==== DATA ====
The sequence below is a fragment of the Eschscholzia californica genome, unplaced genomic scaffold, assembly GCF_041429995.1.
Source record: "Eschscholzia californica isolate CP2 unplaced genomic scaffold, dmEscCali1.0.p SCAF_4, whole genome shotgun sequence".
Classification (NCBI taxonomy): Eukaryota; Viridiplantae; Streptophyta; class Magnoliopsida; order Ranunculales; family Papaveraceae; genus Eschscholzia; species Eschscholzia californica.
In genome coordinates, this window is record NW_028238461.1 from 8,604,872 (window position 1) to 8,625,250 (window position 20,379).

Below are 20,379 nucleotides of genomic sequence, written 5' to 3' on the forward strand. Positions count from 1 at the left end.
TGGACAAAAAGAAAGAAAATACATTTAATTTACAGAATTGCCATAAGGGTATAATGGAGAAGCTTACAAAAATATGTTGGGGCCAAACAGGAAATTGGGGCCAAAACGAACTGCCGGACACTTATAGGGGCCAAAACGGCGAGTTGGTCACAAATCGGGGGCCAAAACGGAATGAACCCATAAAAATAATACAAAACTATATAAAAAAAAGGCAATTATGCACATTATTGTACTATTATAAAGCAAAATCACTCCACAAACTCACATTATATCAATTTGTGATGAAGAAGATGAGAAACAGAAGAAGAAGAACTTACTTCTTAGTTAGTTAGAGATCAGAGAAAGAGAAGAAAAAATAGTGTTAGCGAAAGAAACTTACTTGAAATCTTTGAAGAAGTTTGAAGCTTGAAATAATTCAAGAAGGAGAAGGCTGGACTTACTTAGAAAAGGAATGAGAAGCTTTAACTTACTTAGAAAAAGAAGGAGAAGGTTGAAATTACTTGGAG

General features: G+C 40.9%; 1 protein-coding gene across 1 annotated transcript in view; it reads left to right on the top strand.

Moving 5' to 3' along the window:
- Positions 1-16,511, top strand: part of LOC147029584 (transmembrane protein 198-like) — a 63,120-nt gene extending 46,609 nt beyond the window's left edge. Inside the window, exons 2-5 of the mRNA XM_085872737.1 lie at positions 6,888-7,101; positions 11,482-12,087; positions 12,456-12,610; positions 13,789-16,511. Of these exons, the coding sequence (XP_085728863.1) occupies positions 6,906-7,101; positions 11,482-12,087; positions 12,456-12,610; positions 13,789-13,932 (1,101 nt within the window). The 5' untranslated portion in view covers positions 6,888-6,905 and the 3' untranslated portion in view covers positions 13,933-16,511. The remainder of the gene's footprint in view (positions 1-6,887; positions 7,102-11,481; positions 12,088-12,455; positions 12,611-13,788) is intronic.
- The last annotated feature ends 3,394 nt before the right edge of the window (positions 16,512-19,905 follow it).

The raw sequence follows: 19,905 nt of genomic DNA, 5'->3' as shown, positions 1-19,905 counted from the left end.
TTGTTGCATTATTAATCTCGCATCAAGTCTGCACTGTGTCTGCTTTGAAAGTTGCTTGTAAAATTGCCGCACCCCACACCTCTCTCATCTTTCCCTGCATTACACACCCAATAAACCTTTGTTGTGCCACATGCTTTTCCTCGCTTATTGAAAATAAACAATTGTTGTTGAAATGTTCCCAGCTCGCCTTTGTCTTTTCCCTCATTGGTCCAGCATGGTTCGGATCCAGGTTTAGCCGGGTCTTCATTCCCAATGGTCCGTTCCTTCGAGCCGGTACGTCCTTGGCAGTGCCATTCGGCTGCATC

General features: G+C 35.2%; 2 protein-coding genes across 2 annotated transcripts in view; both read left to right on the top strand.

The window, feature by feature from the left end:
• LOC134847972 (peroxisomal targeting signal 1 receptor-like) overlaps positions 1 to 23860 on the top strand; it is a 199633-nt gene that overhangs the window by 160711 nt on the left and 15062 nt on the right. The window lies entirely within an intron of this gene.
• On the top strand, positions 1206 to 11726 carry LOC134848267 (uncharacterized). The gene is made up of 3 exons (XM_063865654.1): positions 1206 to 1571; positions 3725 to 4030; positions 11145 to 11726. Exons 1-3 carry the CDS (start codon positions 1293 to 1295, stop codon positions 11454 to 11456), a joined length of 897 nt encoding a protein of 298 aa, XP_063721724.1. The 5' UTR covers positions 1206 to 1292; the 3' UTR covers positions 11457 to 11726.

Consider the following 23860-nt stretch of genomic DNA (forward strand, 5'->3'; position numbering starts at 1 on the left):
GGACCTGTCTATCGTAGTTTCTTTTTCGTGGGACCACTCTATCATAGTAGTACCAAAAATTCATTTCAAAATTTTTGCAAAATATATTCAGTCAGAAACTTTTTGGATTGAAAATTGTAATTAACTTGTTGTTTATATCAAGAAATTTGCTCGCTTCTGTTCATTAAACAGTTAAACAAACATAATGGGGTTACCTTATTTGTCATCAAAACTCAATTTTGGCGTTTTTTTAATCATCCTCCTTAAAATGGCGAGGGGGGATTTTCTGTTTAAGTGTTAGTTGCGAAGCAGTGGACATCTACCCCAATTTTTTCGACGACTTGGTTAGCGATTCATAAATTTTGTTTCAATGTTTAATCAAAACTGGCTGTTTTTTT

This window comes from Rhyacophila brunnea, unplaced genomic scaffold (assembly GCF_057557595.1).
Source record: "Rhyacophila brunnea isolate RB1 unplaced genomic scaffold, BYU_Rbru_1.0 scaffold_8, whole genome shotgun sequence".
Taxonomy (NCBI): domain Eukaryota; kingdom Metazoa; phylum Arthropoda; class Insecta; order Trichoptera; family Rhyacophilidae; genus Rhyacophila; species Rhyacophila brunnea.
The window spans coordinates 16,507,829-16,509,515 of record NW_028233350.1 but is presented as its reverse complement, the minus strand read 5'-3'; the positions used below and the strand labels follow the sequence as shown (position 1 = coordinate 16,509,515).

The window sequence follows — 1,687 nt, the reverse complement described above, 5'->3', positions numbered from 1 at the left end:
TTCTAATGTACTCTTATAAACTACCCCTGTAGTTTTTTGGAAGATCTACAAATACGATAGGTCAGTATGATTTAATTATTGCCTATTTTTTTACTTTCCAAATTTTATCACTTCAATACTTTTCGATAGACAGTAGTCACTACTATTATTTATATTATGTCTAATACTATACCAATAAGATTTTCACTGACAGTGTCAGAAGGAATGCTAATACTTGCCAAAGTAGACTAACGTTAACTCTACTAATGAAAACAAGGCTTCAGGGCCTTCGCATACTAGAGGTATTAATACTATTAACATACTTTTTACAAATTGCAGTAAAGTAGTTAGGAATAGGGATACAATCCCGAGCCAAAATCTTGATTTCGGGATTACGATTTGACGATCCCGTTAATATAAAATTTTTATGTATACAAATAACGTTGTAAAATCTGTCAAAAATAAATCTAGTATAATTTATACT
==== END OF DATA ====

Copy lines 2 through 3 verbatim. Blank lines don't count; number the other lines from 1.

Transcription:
Source record: "Eschscholzia californica isolate CP2 unplaced genomic scaffold, dmEscCali1.0.p SCAF_4, whole genome shotgun sequence".
Classification (NCBI taxonomy): Eukaryota; Viridiplantae; Streptophyta; class Magnoliopsida; order Ranunculales; family Papaveraceae; genus Eschscholzia; species Eschscholzia californica.